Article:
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The Use of Technical Literature by Industrial Technologists

CHRISTOPHER SCOTT

Planning the storage of scientific information in such a way as to optimize the efficiency of retrieval requires, above all, a knowledge of the needs of the user of this information. What kind of information does the user want? How much does he already know about the information he is seeking before he begins his search? Even if he knows his best strategy for retrieval, will he be willing to use it, or will he be held back by habits, prejudices or any other of the innumerable irrational motives which are known to influence human behaviour?

Once stated in this form, the problem is seen to involve the treatment as a single unit of the information storage system and its user. Further, the user has his own storage system, the human brain. Though the storage capacity of this organ for technical information is small compared with that of a library, it is extremely well organized for rapid retrieval. The problem therefore becomes that of the optimum allocation of the load between two very different types of system, one mechanical, the other biological. In solving it, the former system may be regarded as variable, but almost everything about the latter system is virtually fixed, including the nature of its lines of communication with the former system. This may appear pessimistic, but it follows simply from the fact that human brains live in societies with a high degree of inertia. In more concrete terms, any practical plans for changing the mechanical storage system must not presuppose a radical change in the habits of the user of scientific information. No doubt over a period of generations he can and will be modified; but if we are interested in the next decade or two we had better take the scientist broadly as we find him and build our system of information storage around him.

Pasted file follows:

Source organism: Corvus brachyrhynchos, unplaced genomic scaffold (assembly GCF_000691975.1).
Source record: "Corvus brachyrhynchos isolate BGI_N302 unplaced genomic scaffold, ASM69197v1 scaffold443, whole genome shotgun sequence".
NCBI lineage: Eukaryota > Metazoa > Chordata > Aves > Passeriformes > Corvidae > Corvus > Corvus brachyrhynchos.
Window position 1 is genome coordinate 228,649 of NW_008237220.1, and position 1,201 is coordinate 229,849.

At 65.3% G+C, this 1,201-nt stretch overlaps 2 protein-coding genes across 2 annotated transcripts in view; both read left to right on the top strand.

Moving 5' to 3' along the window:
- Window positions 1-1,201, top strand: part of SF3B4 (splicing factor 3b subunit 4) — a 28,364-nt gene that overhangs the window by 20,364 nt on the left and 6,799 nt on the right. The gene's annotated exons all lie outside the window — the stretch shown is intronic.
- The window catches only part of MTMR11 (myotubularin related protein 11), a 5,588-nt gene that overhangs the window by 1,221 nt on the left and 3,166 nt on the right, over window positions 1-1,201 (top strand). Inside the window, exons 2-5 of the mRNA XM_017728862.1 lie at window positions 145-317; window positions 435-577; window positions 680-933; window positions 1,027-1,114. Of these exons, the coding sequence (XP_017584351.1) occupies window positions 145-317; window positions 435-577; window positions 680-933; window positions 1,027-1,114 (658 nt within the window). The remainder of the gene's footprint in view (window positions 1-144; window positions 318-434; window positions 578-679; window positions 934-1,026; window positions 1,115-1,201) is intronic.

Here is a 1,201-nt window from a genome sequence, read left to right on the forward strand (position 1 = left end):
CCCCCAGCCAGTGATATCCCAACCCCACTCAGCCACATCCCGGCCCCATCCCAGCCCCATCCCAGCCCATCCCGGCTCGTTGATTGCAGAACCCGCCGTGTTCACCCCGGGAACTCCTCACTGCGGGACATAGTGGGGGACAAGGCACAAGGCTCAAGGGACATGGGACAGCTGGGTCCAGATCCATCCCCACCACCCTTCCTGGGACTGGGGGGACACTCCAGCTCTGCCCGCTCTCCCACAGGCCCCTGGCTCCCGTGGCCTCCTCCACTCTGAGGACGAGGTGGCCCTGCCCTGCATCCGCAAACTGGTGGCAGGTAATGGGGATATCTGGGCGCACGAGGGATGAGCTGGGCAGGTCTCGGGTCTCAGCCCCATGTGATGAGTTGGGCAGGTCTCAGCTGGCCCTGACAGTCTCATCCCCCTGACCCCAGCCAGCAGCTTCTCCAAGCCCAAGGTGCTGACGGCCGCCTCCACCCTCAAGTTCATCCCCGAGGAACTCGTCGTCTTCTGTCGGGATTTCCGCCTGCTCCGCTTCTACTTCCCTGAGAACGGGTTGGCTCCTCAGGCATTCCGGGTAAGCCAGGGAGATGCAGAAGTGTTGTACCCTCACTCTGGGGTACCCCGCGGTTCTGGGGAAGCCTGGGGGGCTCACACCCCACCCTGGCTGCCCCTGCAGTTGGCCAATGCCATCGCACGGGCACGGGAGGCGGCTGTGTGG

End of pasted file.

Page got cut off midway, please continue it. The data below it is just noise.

It thus becomes of crucial importance to study the working scientist and technologist and to examine the role of scientific information in his work. The present paper is offered as a contribution to this field; it is an account of some